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LaTasha N. Nevada Diggs

pidgin toe

About this Poem 

“‘pidgin toe’ is a play off of the term ‘pigeon toe’ which describes a medical condition where a person’s toes will point inward when walking. Using this as a prompt, the poem acts as a kind of whimsical ‘self corrective’ for the reader/subject whose vision might be in need of ‘straightening.’ I complicate this curious praise poem with my desire for linguistic and cultural discourse by writing in English and a loose Pidgin with occasional moments of Maori, Japanese and Spanish. The additional layering of Yoruba folklore, geography, Godzilla movies, birds from an urban wildlife guide and use of caesurae help to further shape meaning where meaning is but a nickname for chance encounters.”

— LaTasha N. Nevada Diggs

pidgin toe

LaTasha N. Nevada Diggs

on di saké menu no descriptive like quiet & smooth.
lean & firm. dry seems redundant. di comedic
pause dat carry so much inna tree letas. wen
di flesh breaks, a ranginamu glimma free itself to become
sky misty aan di temple. a strait of islands set against
a hazel setting inna di west. kolo pollo. morning is belated
aftanoon whey mourning dove & starling sing der
medley of five songs wich scratch at nickel clouds.
showcase loose silver reatas. aroha. der claws carving
tools. der beaks pick & sift gravel. it said inna myth
dat di rooster was sent down from heaven to shape
di earth. dat di world was once all wata. dat di rooster
no call out ‘pōkokohua’. wat yuh create w/ yrs out of wood,
metal & lacquer? di descriptive begin again. dreamy. reka reka
            engari ia mīere.
ae, dry is practical. perhaps necessary for di lineage. di sky 
neither dusk nor honolulu azure. di sparrow medley
now tree or two. di manner of tings arrive wen di sun cracks
di pastel smear. in di end, e taku hoa pūmau purotu,
                                             di hair gladly protest shampoo.

            e taku tamatāne ngaro mokemoke,

in di end, gochira get devoured by sand dollah.

Copyright @ 2014 by LaTasha N. Nevada Diggs. Used with permission of the author. This poem appeared in Poem-a-Day on July 30, 2014.

collection

Classic Books of American Poetry

This collection of books showcases the masterpieces of American poetry that have influenced—or promise to influence—generations of poets. Take a look.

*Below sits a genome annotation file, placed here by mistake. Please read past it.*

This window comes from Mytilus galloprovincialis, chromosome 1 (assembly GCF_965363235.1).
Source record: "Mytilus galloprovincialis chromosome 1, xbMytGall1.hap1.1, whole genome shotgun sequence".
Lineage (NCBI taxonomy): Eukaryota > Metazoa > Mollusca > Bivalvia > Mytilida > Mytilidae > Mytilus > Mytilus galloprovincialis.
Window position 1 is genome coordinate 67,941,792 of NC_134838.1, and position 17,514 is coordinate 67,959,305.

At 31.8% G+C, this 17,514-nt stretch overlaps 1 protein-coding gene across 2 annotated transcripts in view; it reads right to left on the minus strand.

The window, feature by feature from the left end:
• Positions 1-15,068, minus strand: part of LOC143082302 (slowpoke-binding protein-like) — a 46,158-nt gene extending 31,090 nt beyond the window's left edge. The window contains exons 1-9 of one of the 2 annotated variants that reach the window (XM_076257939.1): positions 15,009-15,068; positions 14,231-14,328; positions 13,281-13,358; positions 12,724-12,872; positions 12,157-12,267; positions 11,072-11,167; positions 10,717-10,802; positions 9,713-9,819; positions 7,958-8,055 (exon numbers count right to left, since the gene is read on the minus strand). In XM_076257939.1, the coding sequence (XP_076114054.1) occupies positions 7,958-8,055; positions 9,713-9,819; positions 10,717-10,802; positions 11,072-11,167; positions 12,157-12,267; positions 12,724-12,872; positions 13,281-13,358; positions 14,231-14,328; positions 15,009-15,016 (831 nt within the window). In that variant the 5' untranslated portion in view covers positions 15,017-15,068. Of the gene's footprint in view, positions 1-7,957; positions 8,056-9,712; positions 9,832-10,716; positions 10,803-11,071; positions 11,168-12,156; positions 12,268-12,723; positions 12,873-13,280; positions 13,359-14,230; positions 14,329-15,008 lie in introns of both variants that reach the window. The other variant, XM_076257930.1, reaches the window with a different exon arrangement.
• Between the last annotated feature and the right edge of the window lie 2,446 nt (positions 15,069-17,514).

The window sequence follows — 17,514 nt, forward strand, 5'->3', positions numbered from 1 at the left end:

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Poets in Conversation

In this collection of conversations, poets talk with one another about what inspires them most about the art form.

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Poetry and Place

In this collection, we examine the significance of place in contemporary American poetry. Here you'll find a range of poems, commentary, and essays that revolve around what we mean by the idea of "home" or of "homelessness" resulting from travel or displacement. Some works deal with a specific time and location, while others focus on a more socially-constructed view of place through the lenses of pop culture and identity. In the end, we hope this collection both confirms and challenges your notion of place in American poetry.

For a more thorough exploration of our theme, check out W. T. Pfefferle's anthology Poets on Place: Essays & Tales from the Road.

Marilyn Nelson
Photo credit: Larry Fink
collection

Poetry and Sports

While sports fans may not be widely known for their literary passions, the relationship between literature and athletic competition can be traced as far back as ancient Greece where spectator sports often included literary events as part of the festivities, and champion athletes were known to commission poets to write their victory songs. Even our own Walt Whitman was a baseball lover. Reporting for the Brooklyn Daily Eagle in 1846, he wrote: "In our sun-down perambulations, of late, through the outer parts of Brooklyn, we have observed several parties of youngsters playing 'base,' a certain game of ball...Let us go forth awhile, and get better air in our lungs. Let us leave our close rooms...the game of ball is glorious."

We hope this collection not only demonstrates a variety of play and seriousness, but also frames poetry itself—the craft and game of it—as a lively and reactive art form, a pastime as great as any sport.

collection

Summer Reading

If you're looking to catch up on your reading this summer, take a look at this roundup of poetry collections published in the past year.

poem

Do not go gentle into that good night

Do not go gentle into that good night,
Old age should burn and rave at close of day;
Rage, rage against the dying of the light.

Though wise men at their end know dark is right,
Because their words had forked no lightning they
Do not go gentle into that good night.

Good men, the last wave by, crying how bright
Their frail deeds might have danced in a green bay,
Rage, rage against the dying of the light.

Wild men who caught and sang the sun in flight,
And learn, too late, they grieved it on its way,
Do not go gentle into that good night.

Grave men, near death, who see with blinding sight
Blind eyes could blaze like meteors and be gay,
Rage, rage against the dying of the light.

And you, my father, there on the sad height,
Curse, bless, me now with your fierce tears, I pray.
Do not go gentle into that good night.
Rage, rage against the dying of the light.

Dylan Thomas
1937